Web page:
January Registration- This Cannot Be Happening

January RegistrationA few days ago, I received an envelope in the mail… the one I’ve dreaded.  It was an envelope from the Registrar; the one that says “January Registration.”

I remember the first time I received this envelope.  It was January of 2012 when the registration forms for Buddy and Goose arrived.  I met that envelope with a mixture of excitement and worry.

Kindergarten will be so great for them!  They will learn so much! I hope they’re ready.  Of course they are! I hope they can make friends.  They’ll be fine! And so on until the day came that they climbed the steps of the bus for the very first time.

But this envelope is for Bear… and the emotions that go with it are more complex.  This is my youngest.  My baby.  The last.  I took the mail from the mailbox, saw the envelope, sat in my car and cried.  He is my baby, but he is also my partner in crime, my best friend.

When the Buddy and Goose started school, it was me and Bear.  For the first time, I have regular periods of time with one child… alone.  My attention is not divided by 3.  We have adventures.  We go to cafes that I wouldn’t dare bring 3 kids into.  I joke that he’s the best boyfriend that I’ve ever had, and it’s true. When we go to the diner and he’s impatient waiting for food, I tell him that while we wait we should talk because that’s what grown ups do.  When I ask what he’d like to talk about, he grins and says, “You, momma.  Let’s talk about you.”

When I’m shopping and manage to pick out a few things for myself, he insists that I try them on before we leave. “We have to go to the dressing room, momma.  I’ll hold the hangers.”  And he does.  And he doesn’t complain.  Ever.

On Christmas, the kids were all given Kindle Fires.  When I was setting them up the night before, I noticed that one didn’t seem quite right, but I wasn’t sure.  Confession:  I made a conscious choice to give the wonky one to Bear, because I knew that if it was defective, he’d be able to handle it without a meltdown.  It was broken.  I told him a replacement would come on Saturday.  He didn’t bat an eyelash.  When Saturday came and I was notified that the package wouldn’t arrive until Monday, again, no problem.  When UPS arrived Monday with his Kindle, he was SO EXCITED, but by a cruel twist of fate… it was also broken.  Disappointed but not a tear, he asked if I could order him a new one.  I said I would.  He moved on.  If it had been Buddy’s Kindle that needed  replacing twice, you might have heard him screaming clear across the globe.  If it had been Goose’s, there might have been weeping, or at minimum sulking. Bear accepts change and disappointment with an ease I wish I had.  He teaches me daily that an unexpected change of plans is an opportunity and not a crisis.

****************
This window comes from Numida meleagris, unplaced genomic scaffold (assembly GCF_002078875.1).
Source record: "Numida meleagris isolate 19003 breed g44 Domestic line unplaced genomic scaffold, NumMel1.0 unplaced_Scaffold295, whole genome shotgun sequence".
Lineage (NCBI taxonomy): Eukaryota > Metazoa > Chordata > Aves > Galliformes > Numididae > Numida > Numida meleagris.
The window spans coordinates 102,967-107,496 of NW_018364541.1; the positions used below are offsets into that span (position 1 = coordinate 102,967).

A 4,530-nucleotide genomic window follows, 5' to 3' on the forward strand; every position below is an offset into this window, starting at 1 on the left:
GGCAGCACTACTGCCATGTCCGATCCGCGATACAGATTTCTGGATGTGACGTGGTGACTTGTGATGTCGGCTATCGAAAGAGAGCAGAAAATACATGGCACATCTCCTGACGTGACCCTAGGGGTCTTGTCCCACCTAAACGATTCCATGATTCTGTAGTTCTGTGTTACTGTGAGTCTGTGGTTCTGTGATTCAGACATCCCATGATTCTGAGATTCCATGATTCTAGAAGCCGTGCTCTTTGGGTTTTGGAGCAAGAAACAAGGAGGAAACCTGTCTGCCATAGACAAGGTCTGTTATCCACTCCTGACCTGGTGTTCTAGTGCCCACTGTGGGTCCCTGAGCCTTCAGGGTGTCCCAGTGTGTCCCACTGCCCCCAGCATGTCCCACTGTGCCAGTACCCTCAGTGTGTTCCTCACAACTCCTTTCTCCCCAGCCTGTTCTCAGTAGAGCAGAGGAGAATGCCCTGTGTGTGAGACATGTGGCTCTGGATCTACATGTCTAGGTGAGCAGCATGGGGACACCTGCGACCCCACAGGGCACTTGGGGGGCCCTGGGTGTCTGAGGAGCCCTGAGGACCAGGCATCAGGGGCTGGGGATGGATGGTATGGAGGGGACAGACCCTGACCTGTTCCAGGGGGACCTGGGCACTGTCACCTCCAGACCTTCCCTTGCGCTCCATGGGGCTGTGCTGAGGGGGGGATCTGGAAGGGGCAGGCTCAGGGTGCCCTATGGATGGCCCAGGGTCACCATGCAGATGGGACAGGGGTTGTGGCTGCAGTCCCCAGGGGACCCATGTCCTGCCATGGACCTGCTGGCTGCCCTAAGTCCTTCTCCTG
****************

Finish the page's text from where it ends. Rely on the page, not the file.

I’m going to need to channel his inner-calm come September, and I will because I have to, but it will still feel like a breakup.

Kindergarten isn’t for wimps.

Since our last talk, Buddy and Goose have started kindergarten.  They are almost done with Kindergarten.  I’m going to have 2 first graders in a few short months.  First Graders.  I’m only barely muddling through kindergarten.  How will I ever manage 1st Grade?  I’m not exaggerating for effect, either.  Kindergarten is hard… on parents.  The kids have adjusted beautifully.  They love school.  For me, it is exhausting.